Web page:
On 7 & 8 March Londoners get a rare opportunity to surround themselves in an all Norwegian programme when Leif Ove Andsnes plays three concerts at the Dulwich Picture Gallery, alongside the exhibited art work of Nikolai Astrup.

“My introduction to the Dulwich Picture Gallery came about through the planning for the new exhibition featuring the work of acclaimed Norwegian artist Nikolai Astrup (1880 – 2918).  Astrup grew up and lived most of his life in a remote area a few hundred kilometers North of my own home in Bergen, remaining true to his roots and creating paintings which transformed the rugged landscape into a colourful mass of life.

 “When I was asked if I would curate and perform two programmes to tie in with the exhibition it was a request that was irresistible to turn down.   Not only is it an opportunity for me to introduce audiences to some of Norway’s lesser known composers but also an exciting chance for me to introduce two new wonderful young Norwegian artists who join me for for both concerts – Guro Kleven Hagen (violin) and Eivind Holtsmark Ringstad (viola).

 “As Nikolai Astrup represents a peak of romantic painting in Norway, this is also the starting point of our musical programs for the concerts at the Dulwich Picture Gallery. Grieg, Halvorsen, Svendsen and Sinding all represent the patriotic national romanticism, music with national identity, but still with a classical background, strongly influenced by their German education and influences.  The next generation tried to free themselves from this German heritage and, with composers like Tveitt and Brustad, we often hear a more direct link to the folk music. Tveitt was quite critical to Grieg`s handling of the folk music, which for him was too romanticized.  Probably because of Norway being a young country, only gaining our independence in 1905, the Norwegian composers held on to national identity and folk music influence for quite a long time, longer than in most of the rest of Europe. Only when Arne Nordheim appeared as a pioneer in the sixties, did things change, and we developed a contemporary music scene with a more international outlook. Contemporary Norway is here represented by one of Nordheim`s later pieces, Fracture for solo viola (2001), and with Klaus Sandvik`s Classical Brace (2009) for solo violin.”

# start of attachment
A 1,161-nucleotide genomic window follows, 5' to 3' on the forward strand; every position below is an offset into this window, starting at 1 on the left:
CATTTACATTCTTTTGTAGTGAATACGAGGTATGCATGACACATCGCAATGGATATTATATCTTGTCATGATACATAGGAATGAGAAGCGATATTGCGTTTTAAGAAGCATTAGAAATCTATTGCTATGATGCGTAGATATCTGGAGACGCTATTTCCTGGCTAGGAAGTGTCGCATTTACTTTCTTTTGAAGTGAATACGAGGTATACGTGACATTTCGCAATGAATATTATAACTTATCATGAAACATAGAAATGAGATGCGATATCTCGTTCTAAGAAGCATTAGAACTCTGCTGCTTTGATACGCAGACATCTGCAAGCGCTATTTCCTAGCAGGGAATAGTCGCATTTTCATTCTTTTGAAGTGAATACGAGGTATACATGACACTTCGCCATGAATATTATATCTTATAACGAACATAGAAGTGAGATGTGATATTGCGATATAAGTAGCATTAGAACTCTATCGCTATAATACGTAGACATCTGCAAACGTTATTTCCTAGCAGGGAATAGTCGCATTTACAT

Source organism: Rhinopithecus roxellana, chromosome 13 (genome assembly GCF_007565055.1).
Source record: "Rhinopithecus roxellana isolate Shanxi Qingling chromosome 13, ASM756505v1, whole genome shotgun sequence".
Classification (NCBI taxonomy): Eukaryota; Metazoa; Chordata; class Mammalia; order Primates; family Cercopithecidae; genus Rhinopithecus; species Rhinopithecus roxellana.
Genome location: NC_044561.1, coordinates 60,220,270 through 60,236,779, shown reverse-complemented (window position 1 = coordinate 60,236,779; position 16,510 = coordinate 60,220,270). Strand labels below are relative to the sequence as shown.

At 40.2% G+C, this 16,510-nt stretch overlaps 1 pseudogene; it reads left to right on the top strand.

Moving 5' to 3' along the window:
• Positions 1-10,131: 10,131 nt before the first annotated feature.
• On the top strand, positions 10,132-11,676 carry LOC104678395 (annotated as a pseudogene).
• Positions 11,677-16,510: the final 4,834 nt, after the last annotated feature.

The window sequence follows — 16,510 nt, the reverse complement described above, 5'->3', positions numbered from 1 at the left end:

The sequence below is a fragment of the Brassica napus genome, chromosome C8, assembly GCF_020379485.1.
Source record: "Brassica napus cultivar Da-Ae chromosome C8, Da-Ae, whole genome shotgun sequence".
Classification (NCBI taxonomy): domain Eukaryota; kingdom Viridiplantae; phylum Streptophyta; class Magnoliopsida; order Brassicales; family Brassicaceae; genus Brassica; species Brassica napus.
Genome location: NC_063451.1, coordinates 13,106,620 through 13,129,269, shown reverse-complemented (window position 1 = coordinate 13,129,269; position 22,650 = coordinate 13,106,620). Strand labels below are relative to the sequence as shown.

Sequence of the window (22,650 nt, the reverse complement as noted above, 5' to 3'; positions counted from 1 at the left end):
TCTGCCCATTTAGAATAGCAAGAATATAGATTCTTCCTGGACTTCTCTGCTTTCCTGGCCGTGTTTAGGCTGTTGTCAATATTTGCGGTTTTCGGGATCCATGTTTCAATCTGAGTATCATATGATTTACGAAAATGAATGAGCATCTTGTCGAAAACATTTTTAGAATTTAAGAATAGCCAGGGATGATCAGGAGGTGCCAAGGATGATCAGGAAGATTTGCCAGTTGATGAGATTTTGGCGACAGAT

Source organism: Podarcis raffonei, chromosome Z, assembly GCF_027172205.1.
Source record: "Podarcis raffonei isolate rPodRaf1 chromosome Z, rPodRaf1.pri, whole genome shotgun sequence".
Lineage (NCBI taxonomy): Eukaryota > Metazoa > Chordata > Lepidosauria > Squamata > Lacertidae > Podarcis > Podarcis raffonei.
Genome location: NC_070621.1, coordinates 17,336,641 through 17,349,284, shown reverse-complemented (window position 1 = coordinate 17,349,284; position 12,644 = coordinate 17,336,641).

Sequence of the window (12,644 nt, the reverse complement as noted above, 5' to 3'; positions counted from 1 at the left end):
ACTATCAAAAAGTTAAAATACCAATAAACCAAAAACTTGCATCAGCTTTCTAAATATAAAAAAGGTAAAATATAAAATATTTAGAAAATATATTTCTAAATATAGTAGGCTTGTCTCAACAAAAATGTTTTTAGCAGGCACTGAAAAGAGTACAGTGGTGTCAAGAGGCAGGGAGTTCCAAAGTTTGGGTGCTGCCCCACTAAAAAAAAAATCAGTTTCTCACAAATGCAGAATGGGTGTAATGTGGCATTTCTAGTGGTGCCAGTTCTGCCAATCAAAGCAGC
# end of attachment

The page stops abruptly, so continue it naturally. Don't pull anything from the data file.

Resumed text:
Source: Dulwich Picture Gallery

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